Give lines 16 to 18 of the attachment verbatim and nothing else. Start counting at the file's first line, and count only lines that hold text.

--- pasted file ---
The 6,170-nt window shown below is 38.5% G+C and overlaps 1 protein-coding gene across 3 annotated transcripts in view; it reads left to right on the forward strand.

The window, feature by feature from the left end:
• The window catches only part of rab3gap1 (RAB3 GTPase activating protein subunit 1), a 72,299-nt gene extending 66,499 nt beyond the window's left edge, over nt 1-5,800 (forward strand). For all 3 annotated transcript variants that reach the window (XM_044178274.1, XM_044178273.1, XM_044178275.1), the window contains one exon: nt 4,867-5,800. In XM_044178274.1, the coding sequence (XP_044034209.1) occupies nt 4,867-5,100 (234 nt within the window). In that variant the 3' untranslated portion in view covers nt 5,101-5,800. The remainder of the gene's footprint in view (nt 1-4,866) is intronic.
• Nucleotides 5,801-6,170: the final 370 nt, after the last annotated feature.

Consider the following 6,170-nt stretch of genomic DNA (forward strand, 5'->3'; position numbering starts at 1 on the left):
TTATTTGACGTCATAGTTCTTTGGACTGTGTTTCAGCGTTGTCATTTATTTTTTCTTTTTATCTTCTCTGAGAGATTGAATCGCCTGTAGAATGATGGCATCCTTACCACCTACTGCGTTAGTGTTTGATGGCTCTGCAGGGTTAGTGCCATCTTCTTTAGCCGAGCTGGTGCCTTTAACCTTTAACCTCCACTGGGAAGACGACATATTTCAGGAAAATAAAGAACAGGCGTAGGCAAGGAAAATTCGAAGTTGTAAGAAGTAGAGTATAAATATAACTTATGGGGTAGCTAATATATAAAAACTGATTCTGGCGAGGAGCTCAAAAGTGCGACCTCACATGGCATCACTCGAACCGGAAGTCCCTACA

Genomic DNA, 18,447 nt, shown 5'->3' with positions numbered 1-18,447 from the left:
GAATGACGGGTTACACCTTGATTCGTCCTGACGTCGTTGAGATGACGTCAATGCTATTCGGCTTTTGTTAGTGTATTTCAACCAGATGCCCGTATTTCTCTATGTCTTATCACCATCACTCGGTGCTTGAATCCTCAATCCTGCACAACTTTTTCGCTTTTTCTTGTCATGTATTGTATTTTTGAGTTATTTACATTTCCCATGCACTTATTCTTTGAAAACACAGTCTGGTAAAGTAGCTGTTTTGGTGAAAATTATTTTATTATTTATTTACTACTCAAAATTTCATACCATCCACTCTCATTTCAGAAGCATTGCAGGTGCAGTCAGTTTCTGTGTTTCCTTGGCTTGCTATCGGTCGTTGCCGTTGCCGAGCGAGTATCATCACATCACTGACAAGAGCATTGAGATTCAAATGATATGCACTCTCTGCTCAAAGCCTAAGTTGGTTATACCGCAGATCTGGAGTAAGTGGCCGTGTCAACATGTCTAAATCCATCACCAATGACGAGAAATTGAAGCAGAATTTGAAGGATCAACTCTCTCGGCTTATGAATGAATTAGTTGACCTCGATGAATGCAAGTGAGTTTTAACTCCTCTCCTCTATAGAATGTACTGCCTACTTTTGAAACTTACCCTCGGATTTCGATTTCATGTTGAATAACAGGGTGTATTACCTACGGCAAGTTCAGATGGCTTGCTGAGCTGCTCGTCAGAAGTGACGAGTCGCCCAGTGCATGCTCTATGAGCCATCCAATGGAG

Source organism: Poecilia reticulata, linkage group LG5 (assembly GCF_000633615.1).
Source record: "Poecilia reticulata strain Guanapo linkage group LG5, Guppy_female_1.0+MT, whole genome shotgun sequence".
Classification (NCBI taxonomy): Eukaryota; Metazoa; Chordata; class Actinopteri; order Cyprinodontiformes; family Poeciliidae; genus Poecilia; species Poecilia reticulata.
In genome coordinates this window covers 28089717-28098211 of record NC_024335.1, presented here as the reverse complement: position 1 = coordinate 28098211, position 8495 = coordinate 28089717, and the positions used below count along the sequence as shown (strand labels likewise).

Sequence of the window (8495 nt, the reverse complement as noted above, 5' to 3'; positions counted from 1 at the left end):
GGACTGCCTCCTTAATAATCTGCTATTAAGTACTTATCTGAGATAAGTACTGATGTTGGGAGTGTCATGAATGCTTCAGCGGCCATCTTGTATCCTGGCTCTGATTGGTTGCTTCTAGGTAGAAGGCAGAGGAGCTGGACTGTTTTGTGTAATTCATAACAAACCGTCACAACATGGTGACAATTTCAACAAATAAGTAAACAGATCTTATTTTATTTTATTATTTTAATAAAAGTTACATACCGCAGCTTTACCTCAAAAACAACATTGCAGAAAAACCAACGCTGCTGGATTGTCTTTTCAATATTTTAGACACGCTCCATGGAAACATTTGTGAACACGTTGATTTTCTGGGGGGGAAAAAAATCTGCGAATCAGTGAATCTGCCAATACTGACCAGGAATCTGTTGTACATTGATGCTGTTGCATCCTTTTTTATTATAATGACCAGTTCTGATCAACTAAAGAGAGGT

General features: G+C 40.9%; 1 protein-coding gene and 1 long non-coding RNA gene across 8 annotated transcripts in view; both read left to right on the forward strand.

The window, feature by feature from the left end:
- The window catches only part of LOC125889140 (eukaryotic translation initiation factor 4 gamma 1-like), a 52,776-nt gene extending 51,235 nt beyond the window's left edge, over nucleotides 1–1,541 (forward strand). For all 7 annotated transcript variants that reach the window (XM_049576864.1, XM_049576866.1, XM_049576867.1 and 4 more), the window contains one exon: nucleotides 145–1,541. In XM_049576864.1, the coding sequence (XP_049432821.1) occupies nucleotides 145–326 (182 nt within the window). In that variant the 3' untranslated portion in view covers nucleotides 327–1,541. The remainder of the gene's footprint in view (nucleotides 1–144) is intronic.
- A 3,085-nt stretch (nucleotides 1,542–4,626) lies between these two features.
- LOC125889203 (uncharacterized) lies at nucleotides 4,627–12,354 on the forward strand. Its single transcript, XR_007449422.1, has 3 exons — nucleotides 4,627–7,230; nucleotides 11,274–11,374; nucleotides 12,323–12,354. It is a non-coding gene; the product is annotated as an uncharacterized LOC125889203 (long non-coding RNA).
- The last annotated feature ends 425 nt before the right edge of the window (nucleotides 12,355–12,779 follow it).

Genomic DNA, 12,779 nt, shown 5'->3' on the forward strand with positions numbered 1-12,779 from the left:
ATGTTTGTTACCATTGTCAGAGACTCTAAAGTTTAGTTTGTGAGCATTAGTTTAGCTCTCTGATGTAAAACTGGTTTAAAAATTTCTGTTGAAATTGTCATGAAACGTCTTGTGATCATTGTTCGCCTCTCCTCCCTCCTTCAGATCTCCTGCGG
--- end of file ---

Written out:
The window, feature by feature from the left end:
- The window catches only part of LOC125889140 (eukaryotic translation initiation factor 4 gamma 1-like), a 52,776-nt gene extending 51,235 nt beyond the window's left edge, over nucleotides 1–1,541 (forward strand). For all 7 annotated transcript variants that reach the window (XM_049576864.1, XM_049576866.1, XM_049576867.1 and 4 more), the window contains one exon: nucleotides 145–1,541. In XM_049576864.1, the coding sequence (XP_049432821.1) occupies nucleotides 145–326 (182 nt within the window). In that variant the 3' untranslated portion in view covers nucleotides 327–1,541. The remainder of the gene's footprint in view (nucleotides 1–144) is intronic.
- A 3,085-nt stretch (nucleotides 1,542–4,626) lies between these two features.